For s. 47(v), share capital of the subsidiary need not be “held” in the name of the holding company
S. 47 (v) provides that a transfer of a capital asset by a subsidiary company to its holding company shall not be regarded as a “transfer” if the whole of the share capital of the subsidiary company is held by the holding company. The assessee transferred shares to its holding co and claimed exemption from capital gains u/s 47 (v). The AO denied exemption on the ground that as two shares of the said subsidiary were held by a director of the assessee and not by the assessee itself, the shares were not “wholly held” by the holding company and s. 47 (v) did not apply. The Tribunal upheld the plea of the assessee. On appeal by the Revenue, the High Court upheld the order of the Tribunal and upheld the following findings:
(a) Though s. 47 (v) refers to shares being “wholly held”, a strict or mechanical interpretation should not be adopted. A construction must be adopted which makes the statute effective rather than redundant. It must be construed having regard to the object and purpose which the legislature had in view in enacting the provision. K.P. Varghese 131 ITR 597 (SC) and Teja Singh 35 ITR 408 (SC) followed.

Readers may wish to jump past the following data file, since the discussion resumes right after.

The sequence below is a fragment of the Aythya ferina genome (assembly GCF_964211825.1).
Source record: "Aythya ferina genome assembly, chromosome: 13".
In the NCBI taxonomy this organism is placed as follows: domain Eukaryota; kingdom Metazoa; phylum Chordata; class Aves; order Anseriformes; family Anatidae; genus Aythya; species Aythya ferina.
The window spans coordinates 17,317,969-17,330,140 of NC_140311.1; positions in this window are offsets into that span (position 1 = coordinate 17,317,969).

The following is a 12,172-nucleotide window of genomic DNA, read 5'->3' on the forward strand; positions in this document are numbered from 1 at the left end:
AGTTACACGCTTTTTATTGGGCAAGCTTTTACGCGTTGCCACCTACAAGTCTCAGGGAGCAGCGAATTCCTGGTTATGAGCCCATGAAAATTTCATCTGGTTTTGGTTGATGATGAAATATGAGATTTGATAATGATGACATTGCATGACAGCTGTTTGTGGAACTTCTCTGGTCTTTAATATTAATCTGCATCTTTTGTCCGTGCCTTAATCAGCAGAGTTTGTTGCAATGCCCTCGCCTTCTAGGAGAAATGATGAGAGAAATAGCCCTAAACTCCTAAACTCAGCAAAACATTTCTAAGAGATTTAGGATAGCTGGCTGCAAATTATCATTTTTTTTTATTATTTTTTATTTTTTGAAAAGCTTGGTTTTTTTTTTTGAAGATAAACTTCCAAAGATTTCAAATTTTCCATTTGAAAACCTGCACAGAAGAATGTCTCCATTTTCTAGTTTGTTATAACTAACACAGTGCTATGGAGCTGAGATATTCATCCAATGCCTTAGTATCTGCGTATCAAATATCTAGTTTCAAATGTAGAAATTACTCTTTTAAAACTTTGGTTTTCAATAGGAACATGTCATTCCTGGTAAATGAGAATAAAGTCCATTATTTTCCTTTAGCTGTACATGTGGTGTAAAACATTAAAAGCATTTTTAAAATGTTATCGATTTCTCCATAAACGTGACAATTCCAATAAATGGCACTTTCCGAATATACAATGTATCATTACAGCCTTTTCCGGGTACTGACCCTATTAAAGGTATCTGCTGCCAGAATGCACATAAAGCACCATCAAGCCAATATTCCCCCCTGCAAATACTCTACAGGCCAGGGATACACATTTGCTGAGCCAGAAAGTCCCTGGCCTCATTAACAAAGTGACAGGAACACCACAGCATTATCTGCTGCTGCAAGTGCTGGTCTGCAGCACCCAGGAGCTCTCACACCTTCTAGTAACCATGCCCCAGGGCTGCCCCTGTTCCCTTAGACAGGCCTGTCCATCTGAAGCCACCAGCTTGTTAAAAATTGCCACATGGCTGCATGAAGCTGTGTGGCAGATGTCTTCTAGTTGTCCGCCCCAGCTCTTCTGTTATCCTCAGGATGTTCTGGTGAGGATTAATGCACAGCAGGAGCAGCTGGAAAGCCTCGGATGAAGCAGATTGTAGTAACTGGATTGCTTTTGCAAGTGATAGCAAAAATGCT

(b) Under the Companies Act it is not possible for a company to have less than two shareholders. The requirement of s. 47(v) that the whole of the share capital of the subsidiary company should be held by the holding company is certainly not the same thing as the whole of the share capital being held in the name of the holding company. If one proceeds on the basis that the entire share capital of the subsidiary company should be held in the name of the holding company, there cannot be any situation in which s. 47(v) can apply. That interpretation makes the statutory provision redundant. If the holding company has a beneficial ownership over the entire share capital, s. 47 (v) applies.